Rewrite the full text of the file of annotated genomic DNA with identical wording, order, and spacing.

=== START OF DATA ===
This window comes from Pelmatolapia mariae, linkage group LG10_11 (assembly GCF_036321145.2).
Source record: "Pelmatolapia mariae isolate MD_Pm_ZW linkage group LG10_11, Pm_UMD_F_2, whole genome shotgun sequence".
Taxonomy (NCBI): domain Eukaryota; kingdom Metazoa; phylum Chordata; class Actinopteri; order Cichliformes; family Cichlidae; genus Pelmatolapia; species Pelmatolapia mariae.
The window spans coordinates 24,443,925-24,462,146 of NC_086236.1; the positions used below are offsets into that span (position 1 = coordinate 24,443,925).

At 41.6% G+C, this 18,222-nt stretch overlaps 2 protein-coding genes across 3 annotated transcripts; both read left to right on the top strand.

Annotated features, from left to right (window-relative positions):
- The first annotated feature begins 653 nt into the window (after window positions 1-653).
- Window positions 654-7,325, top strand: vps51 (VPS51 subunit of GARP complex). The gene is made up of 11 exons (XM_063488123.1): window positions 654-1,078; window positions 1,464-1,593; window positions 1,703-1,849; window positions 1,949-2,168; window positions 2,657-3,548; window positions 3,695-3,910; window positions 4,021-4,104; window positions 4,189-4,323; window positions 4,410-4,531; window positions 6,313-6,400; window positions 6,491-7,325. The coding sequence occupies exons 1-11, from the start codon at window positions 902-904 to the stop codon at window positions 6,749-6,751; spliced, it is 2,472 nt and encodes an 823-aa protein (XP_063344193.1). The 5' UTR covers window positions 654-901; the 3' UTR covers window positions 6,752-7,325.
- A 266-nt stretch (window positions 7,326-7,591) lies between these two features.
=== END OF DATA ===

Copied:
This window comes from Pelmatolapia mariae, linkage group LG10_11 (assembly GCF_036321145.2).
Source record: "Pelmatolapia mariae isolate MD_Pm_ZW linkage group LG10_11, Pm_UMD_F_2, whole genome shotgun sequence".
Taxonomy (NCBI): domain Eukaryota; kingdom Metazoa; phylum Chordata; class Actinopteri; order Cichliformes; family Cichlidae; genus Pelmatolapia; species Pelmatolapia mariae.
The window spans coordinates 24,443,925-24,462,146 of NC_086236.1; the positions used below are offsets into that span (position 1 = coordinate 24,443,925).

At 41.6% G+C, this 18,222-nt stretch overlaps 2 protein-coding genes across 3 annotated transcripts; both read left to right on the top strand.

Annotated features, from left to right (window-relative positions):
- The first annotated feature begins 653 nt into the window (after window positions 1-653).
- Window positions 654-7,325, top strand: vps51 (VPS51 subunit of GARP complex). The gene is made up of 11 exons (XM_063488123.1): window positions 654-1,078; window positions 1,464-1,593; window positions 1,703-1,849; window positions 1,949-2,168; window positions 2,657-3,548; window positions 3,695-3,910; window positions 4,021-4,104; window positions 4,189-4,323; window positions 4,410-4,531; window positions 6,313-6,400; window positions 6,491-7,325. The coding sequence occupies exons 1-11, from the start codon at window positions 902-904 to the stop codon at window positions 6,749-6,751; spliced, it is 2,472 nt and encodes an 823-aa protein (XP_063344193.1). The 5' UTR covers window positions 654-901; the 3' UTR covers window positions 6,752-7,325.
- A 266-nt stretch (window positions 7,326-7,591) lies between these two features.